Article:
But I digress. Getting back to what I think is the gist of your question: if, after all, most photos are edited, how do you know to trust what you see? It’s all the more valid when you stop to consider that some really powerful stuff is available to consumers for editing that would’ve baffled someone working ten or fifteen years ago. Your photographer friend is right. If it’s published, it’s been tweaked in some way. Even amateurs (like me) will generally make some kind of edits, and the more visible or expensive the venue for the photo, the more it’s probably had done to it. Sometimes it’s little things (sharpening, cropping to remove distractions, fixing color and contrast to make them truer to what you saw when you took the photo, slightly sharpening the photo). Sometimes, it’s more drastic intervention, involving compositing, adding or removing things from the photo (or even the subject)… there are hundreds of options, in thousands of combinations, available in most editing programs.

Some things demand editing. If you shoot in JPG (which most of us do), the camera’s making a lot of decisions for you in terms of how the final photo looks. If you shoot in RAW (which, if you’re a professional, is more or less a given), the camera’s doing next to no processing, and just rendering the image more or less as the sensor captured it, with varying results based on your exposure settings. The thing is, most RAW images look pretty bland, even when held up next to what you just took a picture of, so you’re relying on some kind of software to do all the stuff the camera would otherwise do, only you’re making the adjustments by hand.

But it’s just as important to remember that this has always been the case. With the exception of instant photography (Polaroids, or similar stuff where the photo’s developed and printed in-camera), photographers have nearly always intervened in the end results in some way. Think for a minute about all the choices you make just to take one picture:

  • First, you have to choose your camera and your lenses; the capabilities and limitations of each will dictate what, and how, you shoot.
  • Choose your subject. If it’s a single subject – say, the Empire State Building – what angles will you choose? Will you shoot the building’s interior or exterior? Or will you, instead, use the view from the observation deck or one of the office windows to somehow make a point about the building itself?
  • Now that you’ve figured out what you’ll photograph, how will you do it? Composition carries its own series of decisions within it, which I’ll elide here to save time and space… but among others, will you use a wide-angle, normal, or telephoto? Flash or available light? Will your framing, lens choices and depth of field tend to isolate your subject, or make him/her/it just one element among several in the scene?
  • Dial in your exposure settings. Unless the scene is very evenly lit, you may find yourself, either by choice or necessity, over- or under-exposing some parts of your scene in order to preserve it on the parts you feel are most important. 
  • Okay, now press the shutter.

And again, if you wanted to get really specific (or nitpicky), you could break the process down to a ridiculous degree of detail. The point I’m trying to make, though, is that even when the photographer’s trying to be objective, there are a lot of subjective choices to be made at each step in the process. Perhaps most importantly, whether your work is journalistic or artistic in nature, it doesn’t matter what lens you’re using or where you stand; something has to go in the frame and by definition, something else — oftentimes lots of somethings — get left out.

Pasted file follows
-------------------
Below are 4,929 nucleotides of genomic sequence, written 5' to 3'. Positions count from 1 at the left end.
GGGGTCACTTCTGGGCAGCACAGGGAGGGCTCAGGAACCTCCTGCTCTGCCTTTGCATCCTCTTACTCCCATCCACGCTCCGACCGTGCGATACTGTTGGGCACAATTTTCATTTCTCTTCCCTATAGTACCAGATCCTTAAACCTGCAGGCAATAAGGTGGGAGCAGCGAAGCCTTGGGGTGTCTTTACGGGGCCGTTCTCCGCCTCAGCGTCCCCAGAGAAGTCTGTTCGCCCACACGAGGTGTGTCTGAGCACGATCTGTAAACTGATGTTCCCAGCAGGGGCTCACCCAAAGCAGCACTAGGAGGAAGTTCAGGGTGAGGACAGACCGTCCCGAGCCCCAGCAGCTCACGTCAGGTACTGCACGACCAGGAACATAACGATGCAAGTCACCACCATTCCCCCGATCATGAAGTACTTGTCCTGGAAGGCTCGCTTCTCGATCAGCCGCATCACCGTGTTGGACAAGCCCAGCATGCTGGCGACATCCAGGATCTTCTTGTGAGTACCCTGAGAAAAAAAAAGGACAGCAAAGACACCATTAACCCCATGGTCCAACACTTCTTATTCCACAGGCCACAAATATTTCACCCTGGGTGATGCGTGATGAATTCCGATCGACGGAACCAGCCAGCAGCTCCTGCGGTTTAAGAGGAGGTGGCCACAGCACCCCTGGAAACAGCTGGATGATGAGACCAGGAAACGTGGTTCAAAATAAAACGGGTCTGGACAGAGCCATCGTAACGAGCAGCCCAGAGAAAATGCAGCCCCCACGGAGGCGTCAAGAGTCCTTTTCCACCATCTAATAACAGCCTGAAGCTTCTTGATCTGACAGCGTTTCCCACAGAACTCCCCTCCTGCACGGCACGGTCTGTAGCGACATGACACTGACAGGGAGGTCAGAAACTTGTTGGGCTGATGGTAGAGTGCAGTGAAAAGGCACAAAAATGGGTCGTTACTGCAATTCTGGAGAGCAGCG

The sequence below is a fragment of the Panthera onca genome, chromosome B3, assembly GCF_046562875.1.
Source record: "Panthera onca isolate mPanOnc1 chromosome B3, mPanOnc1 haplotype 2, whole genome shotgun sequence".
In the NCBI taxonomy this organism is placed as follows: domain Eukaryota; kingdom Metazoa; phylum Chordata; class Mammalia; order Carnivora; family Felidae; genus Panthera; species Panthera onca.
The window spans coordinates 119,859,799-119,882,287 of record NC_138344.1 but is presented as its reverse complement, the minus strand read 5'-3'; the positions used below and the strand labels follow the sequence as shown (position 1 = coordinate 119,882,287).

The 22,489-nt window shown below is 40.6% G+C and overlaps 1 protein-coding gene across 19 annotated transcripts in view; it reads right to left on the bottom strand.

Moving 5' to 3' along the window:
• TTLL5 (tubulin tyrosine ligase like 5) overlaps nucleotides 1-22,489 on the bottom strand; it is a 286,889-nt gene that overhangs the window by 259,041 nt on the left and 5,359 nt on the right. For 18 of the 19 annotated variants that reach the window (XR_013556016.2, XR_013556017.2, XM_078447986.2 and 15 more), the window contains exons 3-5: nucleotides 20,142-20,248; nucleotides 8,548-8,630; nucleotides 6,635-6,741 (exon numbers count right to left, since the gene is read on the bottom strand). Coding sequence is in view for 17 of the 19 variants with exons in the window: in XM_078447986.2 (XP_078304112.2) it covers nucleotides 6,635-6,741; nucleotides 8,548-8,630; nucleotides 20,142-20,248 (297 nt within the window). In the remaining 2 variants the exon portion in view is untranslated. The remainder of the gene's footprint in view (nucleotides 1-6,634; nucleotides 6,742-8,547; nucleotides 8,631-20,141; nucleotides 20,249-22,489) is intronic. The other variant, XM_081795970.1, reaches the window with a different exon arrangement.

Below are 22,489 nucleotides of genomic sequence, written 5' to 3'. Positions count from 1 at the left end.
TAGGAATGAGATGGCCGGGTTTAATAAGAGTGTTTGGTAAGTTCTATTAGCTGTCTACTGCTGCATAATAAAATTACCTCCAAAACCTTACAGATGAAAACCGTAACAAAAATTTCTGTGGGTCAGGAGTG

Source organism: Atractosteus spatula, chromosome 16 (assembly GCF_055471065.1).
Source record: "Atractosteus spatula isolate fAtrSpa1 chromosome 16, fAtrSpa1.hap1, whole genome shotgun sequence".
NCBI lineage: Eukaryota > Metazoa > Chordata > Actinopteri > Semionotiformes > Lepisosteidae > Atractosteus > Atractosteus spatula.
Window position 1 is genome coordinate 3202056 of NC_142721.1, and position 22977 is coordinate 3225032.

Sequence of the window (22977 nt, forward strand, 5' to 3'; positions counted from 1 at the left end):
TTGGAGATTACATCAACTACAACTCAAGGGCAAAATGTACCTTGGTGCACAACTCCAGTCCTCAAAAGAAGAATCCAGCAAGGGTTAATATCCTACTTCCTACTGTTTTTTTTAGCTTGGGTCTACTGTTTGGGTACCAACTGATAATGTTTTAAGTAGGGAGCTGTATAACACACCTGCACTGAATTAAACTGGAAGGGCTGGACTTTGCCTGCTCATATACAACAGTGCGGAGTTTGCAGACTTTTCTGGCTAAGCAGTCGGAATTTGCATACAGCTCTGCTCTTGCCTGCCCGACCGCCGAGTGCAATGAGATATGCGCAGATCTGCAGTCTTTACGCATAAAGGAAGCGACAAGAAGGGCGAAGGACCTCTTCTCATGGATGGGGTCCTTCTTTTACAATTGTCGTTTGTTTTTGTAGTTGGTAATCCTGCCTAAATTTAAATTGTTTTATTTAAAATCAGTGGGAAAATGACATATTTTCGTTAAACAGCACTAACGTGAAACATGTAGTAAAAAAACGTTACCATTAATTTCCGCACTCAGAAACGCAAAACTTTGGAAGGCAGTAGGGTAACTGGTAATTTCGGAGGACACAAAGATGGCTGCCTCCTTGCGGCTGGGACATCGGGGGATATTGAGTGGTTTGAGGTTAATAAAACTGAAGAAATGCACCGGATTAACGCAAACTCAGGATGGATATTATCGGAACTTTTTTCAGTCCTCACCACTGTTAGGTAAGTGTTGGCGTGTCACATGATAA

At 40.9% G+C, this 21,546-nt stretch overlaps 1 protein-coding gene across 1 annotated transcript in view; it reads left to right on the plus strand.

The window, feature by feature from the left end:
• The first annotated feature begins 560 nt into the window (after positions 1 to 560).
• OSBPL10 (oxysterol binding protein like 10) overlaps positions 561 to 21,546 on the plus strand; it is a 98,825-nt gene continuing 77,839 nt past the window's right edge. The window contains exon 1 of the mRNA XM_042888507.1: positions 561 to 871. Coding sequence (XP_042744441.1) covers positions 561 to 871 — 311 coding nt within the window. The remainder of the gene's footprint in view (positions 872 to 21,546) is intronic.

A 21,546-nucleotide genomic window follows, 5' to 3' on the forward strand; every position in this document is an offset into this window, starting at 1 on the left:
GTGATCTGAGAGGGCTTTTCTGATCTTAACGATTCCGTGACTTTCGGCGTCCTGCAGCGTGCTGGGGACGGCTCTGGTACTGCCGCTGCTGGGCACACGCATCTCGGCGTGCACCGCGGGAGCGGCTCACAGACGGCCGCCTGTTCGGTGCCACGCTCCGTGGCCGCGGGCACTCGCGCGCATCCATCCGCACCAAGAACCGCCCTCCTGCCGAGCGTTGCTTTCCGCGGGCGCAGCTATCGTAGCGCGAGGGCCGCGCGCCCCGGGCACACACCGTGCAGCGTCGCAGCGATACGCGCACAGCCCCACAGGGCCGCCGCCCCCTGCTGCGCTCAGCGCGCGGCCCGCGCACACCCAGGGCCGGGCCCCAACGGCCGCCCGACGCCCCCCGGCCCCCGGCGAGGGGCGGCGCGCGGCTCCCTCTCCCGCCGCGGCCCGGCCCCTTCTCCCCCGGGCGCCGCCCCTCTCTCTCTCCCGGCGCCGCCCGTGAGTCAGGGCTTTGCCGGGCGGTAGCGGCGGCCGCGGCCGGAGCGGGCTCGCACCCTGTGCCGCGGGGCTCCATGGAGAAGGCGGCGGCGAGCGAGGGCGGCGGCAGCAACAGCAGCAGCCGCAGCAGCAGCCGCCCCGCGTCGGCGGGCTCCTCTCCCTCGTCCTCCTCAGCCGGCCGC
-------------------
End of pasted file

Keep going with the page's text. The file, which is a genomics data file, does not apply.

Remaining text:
And then, only after all those subjective choices, there’s the editing process described above. As if that weren’t enough, once the photo’s out of the photographer’s hands, it’s usually going through some form of editorial review, where an individual or group of people will decide which of the dozens, or even hundreds, of photos a photographer’s taken on an assignment will actually be used, and how. So even absent any kind of Photoshop trickery, it is, in a sense, as disingenuous to pretend that there’s some kind of noble, untouched photograph out there, in much the same way that the written word is never truly objective.

This doesn’t have to be a bad thing. A lot depends on the venue, the type of photography, and what it’s “for.” David LaChapelle, for instance, does all kinds of fanciful stuff that you’d never see in reality, but he’s a fashion photographer, so it’s acceptable. If your friend does weddings or portraits, I’m sure nobody minds if the zits and unibrows are airbrushed out. Again, given the type of photography, it’s acceptable, and maybe even expected.

When editing becomes problematic is with journalism and documentary photography. If you’re presenting a photo as a statement of fact — in essence, “This is what I saw, and captured as it happened” — you have a responsibility, ethically speaking, to intervene as little as possible within reason. I say “within reason” because there are a number of things that I think act to undermine photographic objectivity (not least of those the actual process of taking the photo). But it also means not deliberately misrepresenting what you’re depicting.

That’s the photographer’s end of the bargain. That doesn’t let any of us off the hook as viewers, however. We need to approach photography as critically as we would any other medium. In some areas, it’s safest to assume that there’s been some pretty drastic intervention (like fashion photography… I’d be surprised, frankly, if I ever met a model or actor who looked anything like their photos), and in others, not so much. In any event, you need to be aware of the process behind the photo — any photo, really — and give some thought to the series of judgments that led to that photo and not some other.